## Math 535 (Real Analysis). Fall 2016

**Instructor:**
Steve Krone
**Office:** 421 Brink Hall; 885-6317

**Office Hours:** by appointment.

**Class Time:** MWF 10:30 - 11:20

**Place:** Ren 129

**Prerequisite:** Advanced Calculus
**Text:** E. Lieb and M. Loss, *Analysis*, 2nd ed.,
AMS

This is a graduate course in measure theory and integration, together
with important topics in analysis. This subject is essential
to any serious study of probability, differential equations,
functional analysis, ergodic theory, and fractals. In addition to the
development of a "grown-up" theory of integration, the book by Lieb and
Loss provides a wonderful account of how analysis is actually used in
practice. It goes beyond the usual development of mathematical theory
for its own sake and let's you see the theory in action.

**Grades** will be based on homework (30%), a midterm exam (30%), and
a final exam (40%).

**Rough Course Outline:**

- Introduction and motivation, including Lebesgue's idea for constructing
integrals of highly discontinuous functions.

- Measurable sets, sigma-fields, measures and outer measures,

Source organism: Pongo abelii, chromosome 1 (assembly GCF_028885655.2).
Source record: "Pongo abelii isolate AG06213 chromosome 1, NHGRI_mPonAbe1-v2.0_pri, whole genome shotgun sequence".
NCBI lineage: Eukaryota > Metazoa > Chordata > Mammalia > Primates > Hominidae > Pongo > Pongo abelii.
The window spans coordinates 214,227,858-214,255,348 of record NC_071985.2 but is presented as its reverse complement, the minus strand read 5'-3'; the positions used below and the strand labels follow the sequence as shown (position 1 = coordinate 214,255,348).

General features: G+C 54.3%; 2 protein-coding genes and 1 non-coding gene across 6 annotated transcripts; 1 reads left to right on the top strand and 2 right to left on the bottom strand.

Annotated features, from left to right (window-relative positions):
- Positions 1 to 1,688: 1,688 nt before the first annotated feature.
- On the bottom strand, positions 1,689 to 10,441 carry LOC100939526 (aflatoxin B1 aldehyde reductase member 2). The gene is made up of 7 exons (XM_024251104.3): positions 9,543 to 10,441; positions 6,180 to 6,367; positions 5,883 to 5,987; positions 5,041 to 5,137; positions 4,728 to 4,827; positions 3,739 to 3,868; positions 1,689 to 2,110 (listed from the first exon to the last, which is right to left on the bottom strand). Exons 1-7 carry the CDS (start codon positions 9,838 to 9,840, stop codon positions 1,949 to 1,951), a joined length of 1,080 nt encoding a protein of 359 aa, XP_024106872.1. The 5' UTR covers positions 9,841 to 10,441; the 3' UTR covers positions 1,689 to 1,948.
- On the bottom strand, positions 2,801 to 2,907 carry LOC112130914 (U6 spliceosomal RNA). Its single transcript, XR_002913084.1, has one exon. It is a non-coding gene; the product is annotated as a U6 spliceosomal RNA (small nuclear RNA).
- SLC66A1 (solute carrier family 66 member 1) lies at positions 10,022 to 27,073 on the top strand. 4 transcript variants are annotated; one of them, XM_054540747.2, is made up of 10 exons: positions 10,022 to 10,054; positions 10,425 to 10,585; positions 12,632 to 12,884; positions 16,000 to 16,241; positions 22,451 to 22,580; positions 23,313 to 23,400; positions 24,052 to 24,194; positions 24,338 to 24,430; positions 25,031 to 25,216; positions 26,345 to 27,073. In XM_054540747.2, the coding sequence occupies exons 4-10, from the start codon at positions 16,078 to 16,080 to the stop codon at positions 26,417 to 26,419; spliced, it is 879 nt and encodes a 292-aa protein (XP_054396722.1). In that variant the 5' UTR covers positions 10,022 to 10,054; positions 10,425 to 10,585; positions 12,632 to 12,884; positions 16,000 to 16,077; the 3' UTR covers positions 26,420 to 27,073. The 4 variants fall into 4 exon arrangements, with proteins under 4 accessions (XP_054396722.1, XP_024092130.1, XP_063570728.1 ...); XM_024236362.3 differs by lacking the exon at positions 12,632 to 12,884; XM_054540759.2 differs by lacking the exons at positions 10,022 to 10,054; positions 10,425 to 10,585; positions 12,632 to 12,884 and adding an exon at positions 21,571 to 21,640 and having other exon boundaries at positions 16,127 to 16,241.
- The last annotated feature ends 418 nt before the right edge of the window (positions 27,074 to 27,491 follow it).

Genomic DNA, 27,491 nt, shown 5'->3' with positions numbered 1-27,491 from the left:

construction of Lebesgue measure on R
^{n}.

- Measurable functions, almost everywhere convergence and convergence
in measure.

- Lebesgue integral of a function with respect to a measure,
properties of integrals, comparison of Riemann and Lebesgue integrals,
product measures and Fubini's theorem, convergence of integrals.

- L
^{p} spaces, convergence in L^{p}, dual spaces,
Holder's inequality, convolution.

- Fourier transforms.

- Distributions, weak derivatives and weak solutions of differential
equations.

- Other topics from real analysis and applications.

**Some other texts on real analysis:**

- A. Friedman, Foundations of Modern Analysis
- R. Wheeden and A. Zygmund, Measure and Integral
- H.L. Royden, Real Analysis
- W. Rudin, Real and Complex Analysis
- Bruckner, Bruckner and Thomson, Real Analysis